So is Tony Stark/Iron Man in Avengers issue 1 from 1963 the same guy as in the Avengers comic that came out two weeks ago in 2012? Has he experienced all the thousands of adventures documented in every Marvel comic? No. No, he has not. Comic book characters are not allowed to age normally. Somehow a comic character’s personal history will always seem to fit in roughly the last five, maybe ten years of his life. So there’s no way 2012 Tony Stark was a young man in 1963 unless he, all his teammates, and most of his villains are all senior citizens now.
Even a fictional resident of the fictional Marvel Universe who knows the history of that world has to realize that nothing can be trusted to have ever happened. There are characters, magical artifacts, and technology all over the place which can time-travel, change the memories of the entire population of the world at once, even destroy whole realities and replace them with new, totally different ones. Wholesale changes in reality happen all the time, and those are the ones that we know about from when the heroes catch wind of it and try to stop it. There have to be other times some unknown citizen beneath the notice of world-class superheroes is accidentally Marty-McFlying up the time stream and getting away with it.  So did all these adventures happen in the history of Marvel's multiverse? Probably, maybe. Did they all happen as one long series of events in Marvel's main Earth-616 universe? No way.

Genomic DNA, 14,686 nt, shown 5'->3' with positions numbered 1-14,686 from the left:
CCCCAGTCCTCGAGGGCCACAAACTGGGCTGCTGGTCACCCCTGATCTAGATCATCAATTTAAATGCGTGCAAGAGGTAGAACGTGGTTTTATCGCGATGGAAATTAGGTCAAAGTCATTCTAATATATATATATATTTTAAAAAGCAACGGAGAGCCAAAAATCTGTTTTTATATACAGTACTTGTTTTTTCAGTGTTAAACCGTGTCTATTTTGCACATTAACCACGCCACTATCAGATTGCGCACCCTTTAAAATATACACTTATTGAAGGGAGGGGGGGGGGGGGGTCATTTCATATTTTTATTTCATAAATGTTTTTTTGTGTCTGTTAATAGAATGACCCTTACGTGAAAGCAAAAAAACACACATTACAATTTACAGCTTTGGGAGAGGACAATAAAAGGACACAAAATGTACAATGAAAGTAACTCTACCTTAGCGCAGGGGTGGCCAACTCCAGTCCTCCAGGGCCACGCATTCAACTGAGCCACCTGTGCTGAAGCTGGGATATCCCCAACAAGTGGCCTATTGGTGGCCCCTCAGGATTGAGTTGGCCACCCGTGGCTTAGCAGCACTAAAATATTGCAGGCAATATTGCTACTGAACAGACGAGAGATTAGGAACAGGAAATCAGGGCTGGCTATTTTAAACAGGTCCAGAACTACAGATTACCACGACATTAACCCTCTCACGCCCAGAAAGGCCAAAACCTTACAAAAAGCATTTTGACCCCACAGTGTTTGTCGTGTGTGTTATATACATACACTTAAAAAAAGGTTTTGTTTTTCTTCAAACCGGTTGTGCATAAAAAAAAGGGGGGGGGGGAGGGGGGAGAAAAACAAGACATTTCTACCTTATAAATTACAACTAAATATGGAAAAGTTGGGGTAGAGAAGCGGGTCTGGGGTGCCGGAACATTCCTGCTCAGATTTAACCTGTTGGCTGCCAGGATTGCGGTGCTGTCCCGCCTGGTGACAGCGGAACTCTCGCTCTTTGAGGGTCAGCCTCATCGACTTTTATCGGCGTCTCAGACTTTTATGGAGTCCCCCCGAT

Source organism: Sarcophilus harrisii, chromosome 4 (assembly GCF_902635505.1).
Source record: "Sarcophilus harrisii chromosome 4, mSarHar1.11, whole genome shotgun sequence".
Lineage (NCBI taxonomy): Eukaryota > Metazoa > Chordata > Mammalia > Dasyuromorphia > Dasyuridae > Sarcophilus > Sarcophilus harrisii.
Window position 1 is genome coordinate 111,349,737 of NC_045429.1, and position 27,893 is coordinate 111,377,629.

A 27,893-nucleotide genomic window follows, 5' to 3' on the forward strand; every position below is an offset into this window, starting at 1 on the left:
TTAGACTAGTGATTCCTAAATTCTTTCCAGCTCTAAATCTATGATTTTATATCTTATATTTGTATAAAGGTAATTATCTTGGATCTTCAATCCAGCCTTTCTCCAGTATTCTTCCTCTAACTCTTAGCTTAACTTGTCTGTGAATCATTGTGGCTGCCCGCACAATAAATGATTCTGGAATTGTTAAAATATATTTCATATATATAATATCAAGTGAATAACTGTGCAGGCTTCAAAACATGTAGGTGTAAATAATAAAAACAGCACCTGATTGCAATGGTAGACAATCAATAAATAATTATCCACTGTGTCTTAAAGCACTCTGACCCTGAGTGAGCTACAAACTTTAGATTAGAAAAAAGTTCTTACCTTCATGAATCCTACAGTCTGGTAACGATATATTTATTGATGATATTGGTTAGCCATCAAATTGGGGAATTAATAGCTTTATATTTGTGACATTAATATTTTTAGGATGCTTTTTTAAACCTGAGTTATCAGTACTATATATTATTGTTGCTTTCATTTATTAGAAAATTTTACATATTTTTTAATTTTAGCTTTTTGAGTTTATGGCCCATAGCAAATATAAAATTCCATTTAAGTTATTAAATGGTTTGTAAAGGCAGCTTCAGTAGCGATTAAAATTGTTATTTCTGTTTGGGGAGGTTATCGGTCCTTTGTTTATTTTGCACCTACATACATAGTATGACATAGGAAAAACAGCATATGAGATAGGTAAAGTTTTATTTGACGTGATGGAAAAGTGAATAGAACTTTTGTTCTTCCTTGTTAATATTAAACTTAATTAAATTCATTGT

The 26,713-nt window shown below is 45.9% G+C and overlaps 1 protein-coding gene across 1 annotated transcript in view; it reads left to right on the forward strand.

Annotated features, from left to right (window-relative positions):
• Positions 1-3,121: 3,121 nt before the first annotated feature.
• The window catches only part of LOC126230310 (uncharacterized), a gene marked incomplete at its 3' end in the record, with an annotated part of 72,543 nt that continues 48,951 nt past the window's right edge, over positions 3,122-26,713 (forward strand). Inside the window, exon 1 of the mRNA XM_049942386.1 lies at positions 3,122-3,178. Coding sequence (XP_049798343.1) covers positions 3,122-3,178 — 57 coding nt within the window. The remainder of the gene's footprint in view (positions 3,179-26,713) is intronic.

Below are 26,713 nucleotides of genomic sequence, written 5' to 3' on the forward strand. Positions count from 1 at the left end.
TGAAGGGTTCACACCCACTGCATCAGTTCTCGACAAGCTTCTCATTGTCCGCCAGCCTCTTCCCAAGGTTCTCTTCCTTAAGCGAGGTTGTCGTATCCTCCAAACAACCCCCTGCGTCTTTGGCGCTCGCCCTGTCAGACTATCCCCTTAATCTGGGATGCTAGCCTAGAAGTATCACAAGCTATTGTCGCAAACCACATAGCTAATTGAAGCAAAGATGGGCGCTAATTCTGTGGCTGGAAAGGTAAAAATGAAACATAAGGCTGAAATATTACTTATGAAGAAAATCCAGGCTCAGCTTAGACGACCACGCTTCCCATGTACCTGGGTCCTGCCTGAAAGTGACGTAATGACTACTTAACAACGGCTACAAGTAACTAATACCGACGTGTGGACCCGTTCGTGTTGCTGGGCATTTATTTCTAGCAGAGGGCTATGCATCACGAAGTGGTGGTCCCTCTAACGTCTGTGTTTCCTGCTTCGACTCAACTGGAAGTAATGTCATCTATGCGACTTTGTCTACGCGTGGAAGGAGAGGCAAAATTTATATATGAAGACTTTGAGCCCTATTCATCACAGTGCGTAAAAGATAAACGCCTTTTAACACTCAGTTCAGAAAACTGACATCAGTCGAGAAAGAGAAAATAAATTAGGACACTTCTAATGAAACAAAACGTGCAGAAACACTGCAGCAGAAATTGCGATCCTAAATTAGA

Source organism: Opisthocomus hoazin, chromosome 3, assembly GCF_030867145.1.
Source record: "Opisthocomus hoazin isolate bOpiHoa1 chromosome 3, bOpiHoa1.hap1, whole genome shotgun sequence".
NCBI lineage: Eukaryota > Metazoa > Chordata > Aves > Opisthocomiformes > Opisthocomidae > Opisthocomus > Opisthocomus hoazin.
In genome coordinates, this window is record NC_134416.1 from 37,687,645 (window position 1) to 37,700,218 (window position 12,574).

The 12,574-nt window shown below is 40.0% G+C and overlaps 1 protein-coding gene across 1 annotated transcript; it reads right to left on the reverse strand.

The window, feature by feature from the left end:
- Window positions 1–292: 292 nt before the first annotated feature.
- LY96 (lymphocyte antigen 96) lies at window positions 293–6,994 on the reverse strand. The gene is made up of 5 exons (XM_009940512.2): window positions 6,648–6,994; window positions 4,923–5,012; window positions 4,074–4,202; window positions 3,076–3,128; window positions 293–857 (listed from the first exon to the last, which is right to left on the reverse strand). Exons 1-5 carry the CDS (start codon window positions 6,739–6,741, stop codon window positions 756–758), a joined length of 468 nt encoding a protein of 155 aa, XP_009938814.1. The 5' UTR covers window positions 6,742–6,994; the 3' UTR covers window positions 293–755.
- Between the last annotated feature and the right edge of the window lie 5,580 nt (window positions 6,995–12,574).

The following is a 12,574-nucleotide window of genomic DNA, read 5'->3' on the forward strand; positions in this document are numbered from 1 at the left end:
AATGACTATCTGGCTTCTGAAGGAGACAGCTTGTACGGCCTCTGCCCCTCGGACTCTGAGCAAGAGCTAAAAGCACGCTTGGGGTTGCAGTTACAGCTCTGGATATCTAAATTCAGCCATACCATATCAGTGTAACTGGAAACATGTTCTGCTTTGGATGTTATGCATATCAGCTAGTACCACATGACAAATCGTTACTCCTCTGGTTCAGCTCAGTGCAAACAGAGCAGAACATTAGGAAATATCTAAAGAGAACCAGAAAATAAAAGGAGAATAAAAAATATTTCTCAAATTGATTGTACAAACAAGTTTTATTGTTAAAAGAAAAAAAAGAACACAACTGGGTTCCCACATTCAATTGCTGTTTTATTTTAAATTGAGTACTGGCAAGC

That said, let’s get started.

Acknowledgements and Disclaimers

                 I have worked for Marvel Comics in the past, though mostly on accident. While working at another publisher, Malibu Comics, the company was purchased by Marvel, so I became a Marvel employee for about a year in around 1995. That’s what the checks said, anyway.  The Ultraverse line of comics I worked on shrank and was eventually discontinued. I never actually worked on any of the Avengers books personally, though I did work on books that featured Avengers characters in them. The characters never call, write, or save my neighborhood from alien invasion anymore, so I don’t think they remember me. Every once in a while, I think I sense a giant, bald voyeur watching me from the moon, though that could be related to some other issue.
                My observations are based on my memory, which I would rate as average. When I need help, I’d like to thank in advance websites I will most likely frequent, like,, and for having content created by people with far more time on their hands and incredible focus for documenting the minutiae of a completely fictional world with no regard for getting any credit. I reserve the right to be wrong on accident, but I will strive to be correct on purpose.
               The publication dates I will list are from the title pages of the books in question. This isn’t necessarily the street date the issues appeared. For example, the comic I bought on August 22, 2012, has a publication date listed as “October, 2012.” Two months difference is a decent rule of thumb, but not always accurate. On-line databases seem to use the latter date, so that’s what I’m going with as well.
                When I list references to a series, like Fantastic Four (1961) 1, the year is the year that title first started publication. I only include the year since multiple series come out with the same title. It is not the year of that specific issue, but rather the year the series started. If there is no year, either that series has a unique title or I've already referenced that series in the article and the same series can be assumed.